Both Hawes and McRoberts are about to fill needs for playoff-bound teams at reasonable prices. Hawes is about to become the third big man in a rotation that features Blake Griffin and Deandre Jordan. While Griffin and Jordan are extremely talented players, they lack the shooting to create great spacing. Enter Spencer Hawes, with his 41.6% shooting from downtown (the best shooting percentage of all the players that qualified as stretch bigs). The Clippers are still in need of a wing player, but they will no longer have to rely on the likes of Ryan Hollins (no offense Ryan, Clipper Nation loves you) and Byron Mullens.
McRoberts would have fit in great alongside Wade, Bosh, and James. However, James’ departure has changed things a bit. McRoberts should find a way to really help Miami’s (now) dynamic duo, but it won’t be directly because of his 3-point shooting.
McRoberts is more of a floor spacer than an actual shooter. This may sound counterintuitive, but let me explain. While McRoberts is the third worst shooter (according to percentages) of the eight stretch bigs, he is still capable of knocking down the 3-pointer, forcing rim-protecting defenders to step up on him. The same can even be said of Thaddeus Young and Pero Antic, who are much worse 3-point shooters than McRoberts. But what makes McRoberts unique is his athleticism, adding to his diverse skill set on both ends of the court. Like Boris Diaw, McRoberts excels at catching the ball far away from the hoop and making the right play. He is a willing passer, averaging an astounding 4.3 assists, but is also ready to launch a shot up if the defense isn’t paying attention. His game should seamlessly adapt into the Heat system, allowing him to complement Wade and Bosh.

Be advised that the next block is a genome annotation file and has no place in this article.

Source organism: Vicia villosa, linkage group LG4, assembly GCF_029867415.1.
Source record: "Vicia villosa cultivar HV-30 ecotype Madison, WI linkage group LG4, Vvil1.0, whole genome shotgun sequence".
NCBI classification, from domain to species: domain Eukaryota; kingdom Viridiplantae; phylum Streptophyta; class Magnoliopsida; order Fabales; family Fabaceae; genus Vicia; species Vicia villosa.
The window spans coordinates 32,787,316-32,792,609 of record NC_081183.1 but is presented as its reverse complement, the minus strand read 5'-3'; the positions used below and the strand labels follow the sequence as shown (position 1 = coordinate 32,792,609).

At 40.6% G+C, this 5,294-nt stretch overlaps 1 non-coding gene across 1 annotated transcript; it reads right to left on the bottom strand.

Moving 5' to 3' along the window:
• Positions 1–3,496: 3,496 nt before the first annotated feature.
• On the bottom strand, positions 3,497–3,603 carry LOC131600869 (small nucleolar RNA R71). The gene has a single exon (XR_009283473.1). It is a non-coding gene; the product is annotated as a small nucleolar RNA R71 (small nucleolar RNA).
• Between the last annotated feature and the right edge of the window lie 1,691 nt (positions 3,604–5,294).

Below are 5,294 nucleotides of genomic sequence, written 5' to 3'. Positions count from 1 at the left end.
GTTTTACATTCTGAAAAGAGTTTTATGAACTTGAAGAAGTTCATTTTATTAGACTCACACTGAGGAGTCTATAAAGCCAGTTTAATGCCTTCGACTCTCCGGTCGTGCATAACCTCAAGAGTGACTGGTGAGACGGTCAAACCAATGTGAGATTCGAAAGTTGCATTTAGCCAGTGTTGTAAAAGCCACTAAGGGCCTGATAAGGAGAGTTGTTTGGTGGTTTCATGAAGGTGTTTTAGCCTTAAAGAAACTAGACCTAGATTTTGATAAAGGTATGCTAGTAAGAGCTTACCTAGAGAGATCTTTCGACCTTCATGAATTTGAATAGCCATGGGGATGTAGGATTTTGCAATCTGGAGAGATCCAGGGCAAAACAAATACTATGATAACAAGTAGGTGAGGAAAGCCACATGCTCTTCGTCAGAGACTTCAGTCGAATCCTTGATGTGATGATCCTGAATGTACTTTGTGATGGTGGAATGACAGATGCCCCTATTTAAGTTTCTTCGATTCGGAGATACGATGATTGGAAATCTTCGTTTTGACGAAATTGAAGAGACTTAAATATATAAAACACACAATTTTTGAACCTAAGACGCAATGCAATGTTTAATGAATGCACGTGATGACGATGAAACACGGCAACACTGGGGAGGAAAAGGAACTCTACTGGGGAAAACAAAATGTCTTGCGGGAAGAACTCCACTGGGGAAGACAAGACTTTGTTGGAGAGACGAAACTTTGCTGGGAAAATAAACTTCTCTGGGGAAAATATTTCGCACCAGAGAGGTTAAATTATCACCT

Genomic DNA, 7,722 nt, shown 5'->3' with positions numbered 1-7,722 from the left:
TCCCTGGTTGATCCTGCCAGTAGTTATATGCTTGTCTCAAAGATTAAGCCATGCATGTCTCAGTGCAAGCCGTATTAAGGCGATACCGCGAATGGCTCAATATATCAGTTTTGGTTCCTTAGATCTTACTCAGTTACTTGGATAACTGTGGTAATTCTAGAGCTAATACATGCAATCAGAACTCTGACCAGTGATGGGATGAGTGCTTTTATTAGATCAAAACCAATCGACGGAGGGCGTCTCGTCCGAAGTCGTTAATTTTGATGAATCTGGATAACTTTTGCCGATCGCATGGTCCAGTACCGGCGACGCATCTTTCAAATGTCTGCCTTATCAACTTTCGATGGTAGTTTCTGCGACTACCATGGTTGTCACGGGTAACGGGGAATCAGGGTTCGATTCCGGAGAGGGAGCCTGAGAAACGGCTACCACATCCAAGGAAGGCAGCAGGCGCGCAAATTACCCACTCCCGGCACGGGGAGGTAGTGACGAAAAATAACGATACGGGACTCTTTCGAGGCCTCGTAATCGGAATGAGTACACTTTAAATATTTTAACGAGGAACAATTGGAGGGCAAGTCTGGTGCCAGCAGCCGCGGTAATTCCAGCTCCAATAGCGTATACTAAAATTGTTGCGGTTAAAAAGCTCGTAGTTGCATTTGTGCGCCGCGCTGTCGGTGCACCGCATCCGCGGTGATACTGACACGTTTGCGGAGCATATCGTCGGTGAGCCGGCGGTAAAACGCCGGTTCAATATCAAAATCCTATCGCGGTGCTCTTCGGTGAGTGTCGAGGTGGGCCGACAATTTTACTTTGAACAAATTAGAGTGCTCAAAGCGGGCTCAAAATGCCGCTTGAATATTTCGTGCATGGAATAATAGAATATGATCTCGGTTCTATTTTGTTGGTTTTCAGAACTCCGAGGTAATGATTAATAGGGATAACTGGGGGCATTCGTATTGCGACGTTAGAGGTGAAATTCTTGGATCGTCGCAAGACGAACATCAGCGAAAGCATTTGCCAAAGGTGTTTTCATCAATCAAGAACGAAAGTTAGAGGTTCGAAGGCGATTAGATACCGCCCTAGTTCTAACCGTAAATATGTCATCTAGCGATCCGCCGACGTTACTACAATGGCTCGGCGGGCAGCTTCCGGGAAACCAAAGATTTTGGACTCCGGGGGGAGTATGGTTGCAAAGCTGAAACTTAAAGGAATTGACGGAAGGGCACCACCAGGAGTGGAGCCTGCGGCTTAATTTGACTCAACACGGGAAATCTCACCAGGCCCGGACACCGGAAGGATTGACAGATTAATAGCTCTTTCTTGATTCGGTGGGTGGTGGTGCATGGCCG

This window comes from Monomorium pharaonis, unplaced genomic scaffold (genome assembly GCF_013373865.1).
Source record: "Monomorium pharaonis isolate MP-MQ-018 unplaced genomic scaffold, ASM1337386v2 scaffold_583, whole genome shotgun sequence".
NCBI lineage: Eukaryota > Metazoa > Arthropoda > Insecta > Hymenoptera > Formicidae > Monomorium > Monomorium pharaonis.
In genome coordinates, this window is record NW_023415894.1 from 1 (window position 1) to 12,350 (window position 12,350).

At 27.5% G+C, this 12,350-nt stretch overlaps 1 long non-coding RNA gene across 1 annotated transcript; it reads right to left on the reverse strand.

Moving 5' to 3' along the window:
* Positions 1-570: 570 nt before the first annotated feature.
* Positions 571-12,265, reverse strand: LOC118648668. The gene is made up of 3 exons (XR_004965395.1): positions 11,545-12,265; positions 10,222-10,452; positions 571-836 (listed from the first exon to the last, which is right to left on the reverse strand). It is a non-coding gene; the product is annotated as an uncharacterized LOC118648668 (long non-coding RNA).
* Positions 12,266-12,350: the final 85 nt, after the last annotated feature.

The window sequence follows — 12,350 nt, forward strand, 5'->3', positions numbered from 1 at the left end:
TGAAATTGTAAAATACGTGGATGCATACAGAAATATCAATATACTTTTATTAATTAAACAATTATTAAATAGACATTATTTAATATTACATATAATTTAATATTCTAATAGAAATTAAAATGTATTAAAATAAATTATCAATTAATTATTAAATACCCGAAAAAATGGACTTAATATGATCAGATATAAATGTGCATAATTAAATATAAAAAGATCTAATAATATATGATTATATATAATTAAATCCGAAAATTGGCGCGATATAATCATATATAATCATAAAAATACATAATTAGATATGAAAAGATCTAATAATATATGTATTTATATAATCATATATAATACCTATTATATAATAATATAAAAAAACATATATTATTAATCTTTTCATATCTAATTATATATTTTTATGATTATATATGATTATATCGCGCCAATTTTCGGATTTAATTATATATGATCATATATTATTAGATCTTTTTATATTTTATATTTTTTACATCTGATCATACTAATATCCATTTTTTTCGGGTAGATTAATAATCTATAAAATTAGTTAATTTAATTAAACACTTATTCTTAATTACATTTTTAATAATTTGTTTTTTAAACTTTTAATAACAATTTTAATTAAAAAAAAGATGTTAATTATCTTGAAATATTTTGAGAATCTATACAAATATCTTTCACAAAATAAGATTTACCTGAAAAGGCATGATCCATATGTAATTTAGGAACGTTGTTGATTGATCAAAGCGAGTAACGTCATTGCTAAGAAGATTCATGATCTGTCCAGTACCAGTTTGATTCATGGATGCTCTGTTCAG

Channing Frye, 4 years for $32 million
This deal is baffling for two reasons:
First of all, I don’t understand what the Magic are trying to accomplish here. They already have a frontcourt filled with young, promising players. Tobias Harris and Nikola Vucevic are two valuable assets who both had impressive seasons, Moe Harkless and Andrew Nicholson are 21 and 24 years old respectively, and Aaron Gordon was their 4th overall pick this year. So why go and sign another big man when you already have high-potential players who need playing time at his position? Maybe the Magic are searching for a veteran who can groom their younger stretch bigs like Aaron Gordon... Maybe the Magic are trying to fill cap space in order meet the minimum payroll... Maybe the Magic are building a system in which Channing Frye can fill an immediate role until the young guns are ready to take the reigns... But nonetheless, the Magic could have done a lot more with $32 million dollars now on the books.
Now the more troubling aspect of the deal: Channing Frye is 31! The Magic will still be paying Frye $8 million when he is 35. The final year of his contract is also when the Magic should be expecting their roster to start fulfilling its potential: Elfrid Payton, Victor Oladipo, Tobias Harris, Aaron Gordon, and Nikola Vucevic (all very talented players) should all be in or near their primes at this point. And believe me, the Magic are going to need Frye’s $8 million to pay these young guns once their rookie deals expire.
But whatever the Magic's plan, they're one of many teams driving up the price and value of stretch bigs on the open market.